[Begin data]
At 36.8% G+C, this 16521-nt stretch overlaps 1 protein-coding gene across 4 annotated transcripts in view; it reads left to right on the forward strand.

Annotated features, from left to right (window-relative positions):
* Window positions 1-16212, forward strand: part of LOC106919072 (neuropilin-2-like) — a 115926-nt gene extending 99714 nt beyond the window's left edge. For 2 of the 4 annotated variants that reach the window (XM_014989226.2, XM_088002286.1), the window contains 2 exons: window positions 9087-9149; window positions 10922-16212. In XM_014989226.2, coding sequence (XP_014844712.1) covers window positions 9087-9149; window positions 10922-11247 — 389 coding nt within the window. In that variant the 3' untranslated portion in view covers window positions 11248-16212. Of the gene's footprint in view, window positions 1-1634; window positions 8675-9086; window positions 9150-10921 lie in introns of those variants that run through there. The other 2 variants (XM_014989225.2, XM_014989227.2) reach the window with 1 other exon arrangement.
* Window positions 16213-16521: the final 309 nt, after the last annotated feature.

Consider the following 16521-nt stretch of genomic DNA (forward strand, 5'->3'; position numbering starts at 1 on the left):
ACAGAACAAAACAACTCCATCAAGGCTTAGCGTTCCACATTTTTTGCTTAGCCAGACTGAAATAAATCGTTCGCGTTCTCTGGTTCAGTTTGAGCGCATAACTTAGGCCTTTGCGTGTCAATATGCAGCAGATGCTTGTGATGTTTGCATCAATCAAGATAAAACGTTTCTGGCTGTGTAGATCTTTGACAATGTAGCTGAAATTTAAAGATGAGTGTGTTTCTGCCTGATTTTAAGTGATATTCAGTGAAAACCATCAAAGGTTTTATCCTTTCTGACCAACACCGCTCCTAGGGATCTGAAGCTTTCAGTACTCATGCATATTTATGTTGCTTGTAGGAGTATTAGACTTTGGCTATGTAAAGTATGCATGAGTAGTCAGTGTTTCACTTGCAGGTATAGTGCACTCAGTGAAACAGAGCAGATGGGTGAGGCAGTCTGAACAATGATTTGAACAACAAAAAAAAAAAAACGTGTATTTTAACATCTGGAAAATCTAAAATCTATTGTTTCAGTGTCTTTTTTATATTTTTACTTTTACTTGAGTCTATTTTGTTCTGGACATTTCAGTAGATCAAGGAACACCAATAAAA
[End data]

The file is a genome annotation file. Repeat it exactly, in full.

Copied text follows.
At 36.8% G+C, this 16521-nt stretch overlaps 1 protein-coding gene across 4 annotated transcripts in view; it reads left to right on the forward strand.

Annotated features, from left to right (window-relative positions):
* Window positions 1-16212, forward strand: part of LOC106919072 (neuropilin-2-like) — a 115926-nt gene extending 99714 nt beyond the window's left edge. For 2 of the 4 annotated variants that reach the window (XM_014989226.2, XM_088002286.1), the window contains 2 exons: window positions 9087-9149; window positions 10922-16212. In XM_014989226.2, coding sequence (XP_014844712.1) covers window positions 9087-9149; window positions 10922-11247 — 389 coding nt within the window. In that variant the 3' untranslated portion in view covers window positions 11248-16212. Of the gene's footprint in view, window positions 1-1634; window positions 8675-9086; window positions 9150-10921 lie in introns of those variants that run through there. The other 2 variants (XM_014989225.2, XM_014989227.2) reach the window with 1 other exon arrangement.
* Window positions 16213-16521: the final 309 nt, after the last annotated feature.

Consider the following 16521-nt stretch of genomic DNA (forward strand, 5'->3'; position numbering starts at 1 on the left):
ACAGAACAAAACAACTCCATCAAGGCTTAGCGTTCCACATTTTTTGCTTAGCCAGACTGAAATAAATCGTTCGCGTTCTCTGGTTCAGTTTGAGCGCATAACTTAGGCCTTTGCGTGTCAATATGCAGCAGATGCTTGTGATGTTTGCATCAATCAAGATAAAACGTTTCTGGCTGTGTAGATCTTTGACAATGTAGCTGAAATTTAAAGATGAGTGTGTTTCTGCCTGATTTTAAGTGATATTCAGTGAAAACCATCAAAGGTTTTATCCTTTCTGACCAACACCGCTCCTAGGGATCTGAAGCTTTCAGTACTCATGCATATTTATGTTGCTTGTAGGAGTATTAGACTTTGGCTATGTAAAGTATGCATGAGTAGTCAGTGTTTCACTTGCAGGTATAGTGCACTCAGTGAAACAGAGCAGATGGGTGAGGCAGTCTGAACAATGATTTGAACAACAAAAAAAAAAAAACGTGTATTTTAACATCTGGAAAATCTAAAATCTATTGTTTCAGTGTCTTTTTTATATTTTTACTTTTACTTGAGTCTATTTTGTTCTGGACATTTCAGTAGATCAAGGAACACCAATAAAA